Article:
# Structural Behavior of a Multi-Layer Based Microbeam Actuator

^{*}

## Abstract

**:**

## 1. Introduction

## 2. Problem Formulation

_{DC}) in Volt. For the double microbeam configuration, we consider dielectric layers for each electric field.

- For the single-microbeam based actuator:$$\frac{{d}^{4}w}{d{x}^{4}}={\alpha}_{1}\mathrm{\Gamma}\frac{{d}^{2}w}{d{x}^{2}}+\frac{{\alpha}_{2}{V}_{DC}{}^{2}}{{\left(1-w\right)}^{2}}$$$$w(0)=0,\text{}w(1)=0,\text{}\frac{dw}{dx}(0)=0,\text{}\frac{dw}{dx}(1)=0,$$
- For the double-microbeams based actuator:$$\{\begin{array}{l}\text{Lower Microbeam}\to \frac{{d}^{4}{w}_{1}}{d{x}^{4}}={\alpha}_{3}{\mathrm{\Gamma}}_{1}\frac{{d}^{2}{w}_{1}}{d{x}^{2}}+\frac{{\alpha}_{4}{V}_{DC}{}^{2}}{{\left(1-{w}_{1}\right)}^{2}}-\frac{{\alpha}_{4}{V}_{DC}{}^{2}}{{\left({d}_{2}/{d}_{1}+{w}_{1}-{w}_{2}\right)}^{2}}\\ \text{Upper Microbeam}\to \frac{{d}^{4}{w}_{2}}{d{x}^{4}}={\alpha}_{3}{\mathrm{\Gamma}}_{2}\frac{{d}^{2}{w}_{2}}{d{x}^{2}}+\frac{{\alpha}_{4}{V}_{DC}{}^{2}}{{\left({d}_{2}/{d}_{1}+{w}_{1}-{w}_{2}\right)}^{2}}\end{array}$$$$\{\begin{array}{l}{w}_{1}(0)=0,\text{\hspace{1em}}{w}_{1}(1)=0,\text{\hspace{1em}}\frac{d{w}_{1}}{dx}(0)=0,\text{\hspace{1em}}\frac{d{w}_{1}}{dx}(1)=0,\\ {w}_{2}(0)=0,\text{\hspace{1em}}{w}_{2}(1)=0,\text{\hspace{1em}}\frac{d{w}_{2}}{dx}(0)=0,\text{\hspace{1em}}\frac{d{w}_{2}}{dx}(1)=0,\end{array}$$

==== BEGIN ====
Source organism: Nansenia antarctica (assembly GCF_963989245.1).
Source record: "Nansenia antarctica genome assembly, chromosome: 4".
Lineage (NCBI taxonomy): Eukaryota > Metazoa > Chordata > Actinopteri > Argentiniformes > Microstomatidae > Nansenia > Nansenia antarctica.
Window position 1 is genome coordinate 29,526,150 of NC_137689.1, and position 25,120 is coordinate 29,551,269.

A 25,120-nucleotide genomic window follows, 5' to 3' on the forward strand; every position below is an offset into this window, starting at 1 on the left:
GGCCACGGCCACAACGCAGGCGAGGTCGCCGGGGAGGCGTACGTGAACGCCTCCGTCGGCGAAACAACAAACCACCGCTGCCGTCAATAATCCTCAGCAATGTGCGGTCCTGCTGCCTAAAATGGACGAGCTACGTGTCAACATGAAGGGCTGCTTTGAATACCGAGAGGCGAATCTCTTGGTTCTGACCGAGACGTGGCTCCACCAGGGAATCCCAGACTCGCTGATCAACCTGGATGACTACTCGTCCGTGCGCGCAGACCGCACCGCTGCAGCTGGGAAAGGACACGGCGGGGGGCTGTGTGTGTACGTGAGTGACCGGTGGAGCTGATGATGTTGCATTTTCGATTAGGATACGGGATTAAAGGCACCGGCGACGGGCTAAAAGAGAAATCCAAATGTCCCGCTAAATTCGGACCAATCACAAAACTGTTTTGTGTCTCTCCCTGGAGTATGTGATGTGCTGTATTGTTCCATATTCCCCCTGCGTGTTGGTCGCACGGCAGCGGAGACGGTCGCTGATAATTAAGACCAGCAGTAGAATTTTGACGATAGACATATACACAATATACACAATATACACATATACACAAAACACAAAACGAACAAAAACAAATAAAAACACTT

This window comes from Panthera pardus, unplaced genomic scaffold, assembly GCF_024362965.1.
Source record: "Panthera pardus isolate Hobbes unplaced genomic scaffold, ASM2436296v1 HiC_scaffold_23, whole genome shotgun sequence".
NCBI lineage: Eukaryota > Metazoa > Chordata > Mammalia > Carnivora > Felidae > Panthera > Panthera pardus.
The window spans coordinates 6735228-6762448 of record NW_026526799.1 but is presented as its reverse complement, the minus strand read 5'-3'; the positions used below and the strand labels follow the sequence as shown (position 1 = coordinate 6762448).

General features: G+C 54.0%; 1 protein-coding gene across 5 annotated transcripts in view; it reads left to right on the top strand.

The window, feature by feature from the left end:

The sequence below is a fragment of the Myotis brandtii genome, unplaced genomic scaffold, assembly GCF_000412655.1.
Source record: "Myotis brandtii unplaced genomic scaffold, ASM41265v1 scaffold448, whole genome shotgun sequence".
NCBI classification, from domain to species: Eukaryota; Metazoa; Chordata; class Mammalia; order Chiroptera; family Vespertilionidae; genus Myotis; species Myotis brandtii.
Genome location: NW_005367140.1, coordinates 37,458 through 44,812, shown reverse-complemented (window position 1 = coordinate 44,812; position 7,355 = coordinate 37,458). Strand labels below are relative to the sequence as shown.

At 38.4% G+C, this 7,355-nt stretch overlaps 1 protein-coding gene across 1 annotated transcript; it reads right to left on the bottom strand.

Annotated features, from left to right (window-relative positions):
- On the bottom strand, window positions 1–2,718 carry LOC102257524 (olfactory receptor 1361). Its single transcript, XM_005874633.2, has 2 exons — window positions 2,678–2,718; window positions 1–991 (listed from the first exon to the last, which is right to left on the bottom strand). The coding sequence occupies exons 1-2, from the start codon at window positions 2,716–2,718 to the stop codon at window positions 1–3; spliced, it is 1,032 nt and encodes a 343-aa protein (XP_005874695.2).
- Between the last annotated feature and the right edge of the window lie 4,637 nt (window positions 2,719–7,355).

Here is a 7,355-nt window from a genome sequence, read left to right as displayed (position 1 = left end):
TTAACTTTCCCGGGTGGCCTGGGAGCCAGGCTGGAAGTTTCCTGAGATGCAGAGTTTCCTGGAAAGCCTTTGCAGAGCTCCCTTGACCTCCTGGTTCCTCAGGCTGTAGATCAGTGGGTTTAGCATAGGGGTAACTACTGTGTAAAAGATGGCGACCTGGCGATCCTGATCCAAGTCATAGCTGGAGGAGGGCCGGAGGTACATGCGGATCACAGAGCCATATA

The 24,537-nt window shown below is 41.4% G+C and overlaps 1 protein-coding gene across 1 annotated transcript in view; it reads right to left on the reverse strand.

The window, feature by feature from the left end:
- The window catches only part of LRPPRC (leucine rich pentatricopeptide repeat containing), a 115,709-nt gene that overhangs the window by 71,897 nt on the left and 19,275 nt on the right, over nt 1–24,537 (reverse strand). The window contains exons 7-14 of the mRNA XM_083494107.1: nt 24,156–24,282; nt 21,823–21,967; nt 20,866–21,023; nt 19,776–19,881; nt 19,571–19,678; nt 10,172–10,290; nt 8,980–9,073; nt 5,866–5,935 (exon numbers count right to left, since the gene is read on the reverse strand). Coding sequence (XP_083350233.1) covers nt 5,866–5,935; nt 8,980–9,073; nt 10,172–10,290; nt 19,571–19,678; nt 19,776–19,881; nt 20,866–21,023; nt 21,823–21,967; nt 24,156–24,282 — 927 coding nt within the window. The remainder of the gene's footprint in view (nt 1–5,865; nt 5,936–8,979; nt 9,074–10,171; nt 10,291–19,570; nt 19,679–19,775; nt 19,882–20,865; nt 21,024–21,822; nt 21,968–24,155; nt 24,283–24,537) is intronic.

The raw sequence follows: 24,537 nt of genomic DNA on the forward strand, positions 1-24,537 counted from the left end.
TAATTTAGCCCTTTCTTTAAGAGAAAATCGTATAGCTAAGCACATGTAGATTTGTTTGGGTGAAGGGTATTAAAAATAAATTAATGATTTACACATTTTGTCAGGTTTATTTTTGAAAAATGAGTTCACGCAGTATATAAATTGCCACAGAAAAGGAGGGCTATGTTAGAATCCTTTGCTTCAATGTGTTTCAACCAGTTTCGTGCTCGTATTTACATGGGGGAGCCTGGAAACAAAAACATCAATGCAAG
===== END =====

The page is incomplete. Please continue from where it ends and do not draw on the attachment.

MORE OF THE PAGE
## 3. Reduced-Order Model (ROM)

_{i}, f

_{i}, and g

_{i}are time-independent constants and ${\varphi}_{i}\left(x\right)$ are trial functions assumed to be the linear mode shapes of a clamped-clamped beam. To solve for the time-independent unknowns constants k

_{i}, f

_{i}, and g